Sales Tip – 4 Principles to Selling in Today’s Marketplace

Sales Tip – 4 Principles to Selling in Today’s Marketplace


Advancements in cloud, social and mobile technology have changed the way people buy and, therefore, the way salespeople sell.

Technology has enabled prospects to sometimes have more product knowledge than salespeople. This makes the sales skills that salespeople once used obsolete and requires salespeople to develop new sales skills. No longer are traditional sales techniques effective. In some ways, they can be prospect repellent to their buying processes in this new sales reality.

What can salespeople do? Adapt your sales behaviors to match the situation. There is some unlearning to do but there are some basic principles that will help you in this new sales environment. Just as with any sport, it’s the subtle details that make the difference to performance. It’s the subtle changes to your sales approach that can make a huge difference to your sales results.

1. Update Your Definition of Selling

This may seem like a menial thing but definition generally drives behavior. For example, if your definition of selling is to twist arms to slam-dunk a close, your actions would be very different than if your definition of sales is about helping prospects. You can see where I’m going here.

The latest research clearly indicates that buying is about decision making. And decision making involves not only the logical part of the brain but also the emotional part. Actually, the research states that we are more emotional buyers than we probably would care to admit — we truly buy on emotion justified by logic.

With the mountain of neurological research behind it, try on this updated definition of selling: selling is about helping others with their buying decisions, emotionally and logically. How might that influence the sales powers you employ?

How do you engage prospects emotionally? One way is with your sales questions.

2. Polish Your Sales Questions

Your sales questions are your sales conversation navigation. When selling in the new marketplace, traditional sales techniques often backfire, causing salespeople to lose sales. Instead, use the power of questions to steer your sales conversations.

Using your updated definition of sales, leverage your sales questions to discover your prospects’:

  • Discovery process of your product
  • Problem that is driving their buying decision
  • Buying decision process
  • Buying influences
  • Buying criteria

One indicator of whether or not you have asked enough sales questions is your prospects’ level of engagement.   Remember the neurological research: we buy emotionally and logically. Be on alert that they are engaged both ways.

Another indicator of whether or not you have asked enough sales questions is you know which product will provide your prospects with the solution they want and need. This is when you are ready for the next step in the conversation where you will further engage them in your product.

3. Engage Your Prospects Neurologically

One of the most effective ways to engage your prospects neurologically in their buying decision is to better leverage … wait for it… (The answer is simple but don’t let its simplicity take away from its power.) You neurologically engage your prospects when you share true client success stories.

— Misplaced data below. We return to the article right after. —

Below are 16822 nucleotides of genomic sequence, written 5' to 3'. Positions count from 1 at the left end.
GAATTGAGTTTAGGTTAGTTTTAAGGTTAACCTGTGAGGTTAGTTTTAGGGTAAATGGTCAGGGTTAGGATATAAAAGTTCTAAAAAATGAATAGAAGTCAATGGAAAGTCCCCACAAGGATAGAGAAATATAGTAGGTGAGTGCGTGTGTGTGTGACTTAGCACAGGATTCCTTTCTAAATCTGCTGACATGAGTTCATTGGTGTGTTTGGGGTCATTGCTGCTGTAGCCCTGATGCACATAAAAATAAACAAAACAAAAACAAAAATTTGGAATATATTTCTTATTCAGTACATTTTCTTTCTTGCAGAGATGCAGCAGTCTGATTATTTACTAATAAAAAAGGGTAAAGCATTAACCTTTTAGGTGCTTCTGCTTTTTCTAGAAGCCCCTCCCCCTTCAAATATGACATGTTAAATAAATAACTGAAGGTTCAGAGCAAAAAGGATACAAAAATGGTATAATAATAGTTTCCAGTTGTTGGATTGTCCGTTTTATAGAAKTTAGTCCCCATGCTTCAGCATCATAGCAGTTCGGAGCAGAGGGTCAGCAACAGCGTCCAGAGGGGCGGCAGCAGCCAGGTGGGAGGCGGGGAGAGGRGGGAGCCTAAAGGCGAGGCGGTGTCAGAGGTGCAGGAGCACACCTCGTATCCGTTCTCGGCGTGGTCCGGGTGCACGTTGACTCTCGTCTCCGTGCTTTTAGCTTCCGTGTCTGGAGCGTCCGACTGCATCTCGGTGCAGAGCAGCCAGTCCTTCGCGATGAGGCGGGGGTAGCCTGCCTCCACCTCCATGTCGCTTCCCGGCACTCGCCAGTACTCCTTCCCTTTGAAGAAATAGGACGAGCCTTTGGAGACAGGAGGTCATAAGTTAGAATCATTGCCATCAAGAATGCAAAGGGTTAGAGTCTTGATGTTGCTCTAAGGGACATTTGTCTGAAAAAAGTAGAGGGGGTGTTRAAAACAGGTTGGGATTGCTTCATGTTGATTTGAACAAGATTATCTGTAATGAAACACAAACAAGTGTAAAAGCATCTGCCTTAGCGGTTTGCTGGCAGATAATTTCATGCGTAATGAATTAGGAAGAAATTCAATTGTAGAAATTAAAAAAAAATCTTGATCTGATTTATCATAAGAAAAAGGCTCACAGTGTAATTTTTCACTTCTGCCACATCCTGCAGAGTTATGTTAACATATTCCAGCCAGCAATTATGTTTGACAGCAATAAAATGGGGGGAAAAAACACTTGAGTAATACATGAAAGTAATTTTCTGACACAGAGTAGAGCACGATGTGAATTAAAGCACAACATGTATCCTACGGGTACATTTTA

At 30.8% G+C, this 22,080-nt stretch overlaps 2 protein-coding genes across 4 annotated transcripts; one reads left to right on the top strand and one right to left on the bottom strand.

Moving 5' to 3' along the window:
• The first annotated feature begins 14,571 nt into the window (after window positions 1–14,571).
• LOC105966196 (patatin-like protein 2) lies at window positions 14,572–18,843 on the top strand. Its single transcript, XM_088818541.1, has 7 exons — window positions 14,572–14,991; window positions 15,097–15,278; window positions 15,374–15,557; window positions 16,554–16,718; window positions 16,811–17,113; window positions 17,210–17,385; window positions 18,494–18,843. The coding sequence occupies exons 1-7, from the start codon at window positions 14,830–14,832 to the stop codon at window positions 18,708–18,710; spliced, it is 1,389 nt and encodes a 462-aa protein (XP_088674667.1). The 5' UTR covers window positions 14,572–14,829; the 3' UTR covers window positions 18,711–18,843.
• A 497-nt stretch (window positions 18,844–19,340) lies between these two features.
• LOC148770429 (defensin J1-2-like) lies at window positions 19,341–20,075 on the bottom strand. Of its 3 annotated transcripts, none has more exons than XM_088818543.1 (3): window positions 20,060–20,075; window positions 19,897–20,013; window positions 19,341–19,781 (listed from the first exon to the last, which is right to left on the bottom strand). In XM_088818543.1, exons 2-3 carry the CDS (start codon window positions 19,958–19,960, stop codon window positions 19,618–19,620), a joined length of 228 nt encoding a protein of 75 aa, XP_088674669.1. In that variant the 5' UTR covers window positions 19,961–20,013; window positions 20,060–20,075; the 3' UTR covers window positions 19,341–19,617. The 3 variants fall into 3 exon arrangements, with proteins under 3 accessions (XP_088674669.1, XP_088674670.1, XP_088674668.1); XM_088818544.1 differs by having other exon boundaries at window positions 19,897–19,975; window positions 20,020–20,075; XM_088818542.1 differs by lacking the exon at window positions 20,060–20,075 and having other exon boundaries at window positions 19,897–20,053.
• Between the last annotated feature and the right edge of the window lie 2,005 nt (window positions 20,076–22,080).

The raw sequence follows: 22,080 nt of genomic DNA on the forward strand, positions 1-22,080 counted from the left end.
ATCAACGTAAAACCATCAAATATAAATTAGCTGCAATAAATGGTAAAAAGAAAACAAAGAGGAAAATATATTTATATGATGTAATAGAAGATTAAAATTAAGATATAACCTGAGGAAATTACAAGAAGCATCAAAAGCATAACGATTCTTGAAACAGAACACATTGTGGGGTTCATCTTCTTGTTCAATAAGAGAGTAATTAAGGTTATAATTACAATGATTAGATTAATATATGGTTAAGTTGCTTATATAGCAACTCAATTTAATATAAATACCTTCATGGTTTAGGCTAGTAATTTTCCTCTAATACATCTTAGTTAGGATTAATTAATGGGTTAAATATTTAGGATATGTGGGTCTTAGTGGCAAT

The key is to ensure your client success stories are relevant to your prospects’ buying decisions. You do this by matching your stories to the problems they share when they answer your sales questions. Generally, you’ll just share one story per product you sell.

And, to ensure your stories engage your prospects emotionally and logically, include the problem the client had and the results your product provided (as you know, prospects often buy for the results they get) when you share your stories.

These 3 principles will help you earn more sales from the prospects you connect with. Yet, many salespeople want to know how to prospect to gain more clients. Research suggests social technology shares some pretty powerful means to increase your sales.

4. Become a Social Superhero

A recent headline in Forbes provides a compelling argument for salespeople to embrace social media as one of their major prospecting tools. The headline? “Study: 78% of Salespeople Using Social Media Outsell Their Peers.”

Today, LinkedIn is the social media portal of choice for professional business people. It’s a great opportunity to connect with prospects if you clearly demonstrate that you subscribe to the sales definition of helping others with their buying decisions. Just a reminder, the emphasis in social media is about helping others.

Consider how you can use principles 1, 2 and 3 (above) in your LinkedIn profile. For example, you might ask yourself questions such as:

  • What can I do to improve my profile to better engage prospects emotionally?
  • What can I do to provide prospects with logical information to justify their buying decision?
  • Which clients might I ask for a recommendation? (LinkedIn’s form of true client success story sharing)

Once your profile works for the new sales reality, prospect by reaching out to people specifically in your target audience. LinkedIn can be a great means to initiate relationships for collaboration that can later lead to greater sales. It’s a prospecting tool to lead to sales, not a sales tool to result in immediate sales. With this perspective, you’ll do well on LinkedIn.

Armed with these 4 new sales principles, you can become a super salesperson in today’s marketplace. Move over Superman.

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